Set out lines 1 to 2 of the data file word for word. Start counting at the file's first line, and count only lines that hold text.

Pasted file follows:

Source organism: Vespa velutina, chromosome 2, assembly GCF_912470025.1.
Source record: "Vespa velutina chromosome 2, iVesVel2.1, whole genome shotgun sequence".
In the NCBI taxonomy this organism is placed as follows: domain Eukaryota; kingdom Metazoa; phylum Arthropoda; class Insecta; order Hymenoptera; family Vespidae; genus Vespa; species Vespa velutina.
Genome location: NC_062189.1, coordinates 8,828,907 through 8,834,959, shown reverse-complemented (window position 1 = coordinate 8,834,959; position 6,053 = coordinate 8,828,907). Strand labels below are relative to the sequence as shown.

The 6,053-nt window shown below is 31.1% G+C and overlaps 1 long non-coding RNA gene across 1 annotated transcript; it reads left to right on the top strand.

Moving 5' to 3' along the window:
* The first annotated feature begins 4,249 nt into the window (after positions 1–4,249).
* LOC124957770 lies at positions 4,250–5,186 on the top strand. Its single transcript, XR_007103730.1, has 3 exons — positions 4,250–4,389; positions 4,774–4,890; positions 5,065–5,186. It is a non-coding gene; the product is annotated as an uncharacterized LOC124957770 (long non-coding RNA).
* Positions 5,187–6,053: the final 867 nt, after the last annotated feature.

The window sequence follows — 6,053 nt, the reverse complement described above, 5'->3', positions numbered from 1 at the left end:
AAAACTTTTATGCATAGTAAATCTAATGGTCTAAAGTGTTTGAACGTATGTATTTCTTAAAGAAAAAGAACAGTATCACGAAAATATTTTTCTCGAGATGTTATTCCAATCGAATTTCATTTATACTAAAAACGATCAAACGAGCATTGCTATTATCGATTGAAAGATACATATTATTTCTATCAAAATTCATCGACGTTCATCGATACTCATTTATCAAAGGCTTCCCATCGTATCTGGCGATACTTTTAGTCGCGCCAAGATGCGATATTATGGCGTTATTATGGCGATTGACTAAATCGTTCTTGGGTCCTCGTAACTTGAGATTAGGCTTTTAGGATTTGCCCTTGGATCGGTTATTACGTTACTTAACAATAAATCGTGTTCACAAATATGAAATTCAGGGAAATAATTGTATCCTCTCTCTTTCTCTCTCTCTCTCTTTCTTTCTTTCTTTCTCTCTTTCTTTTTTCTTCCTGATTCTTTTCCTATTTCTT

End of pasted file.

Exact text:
Source organism: Vespa velutina, chromosome 2, assembly GCF_912470025.1.
Source record: "Vespa velutina chromosome 2, iVesVel2.1, whole genome shotgun sequence".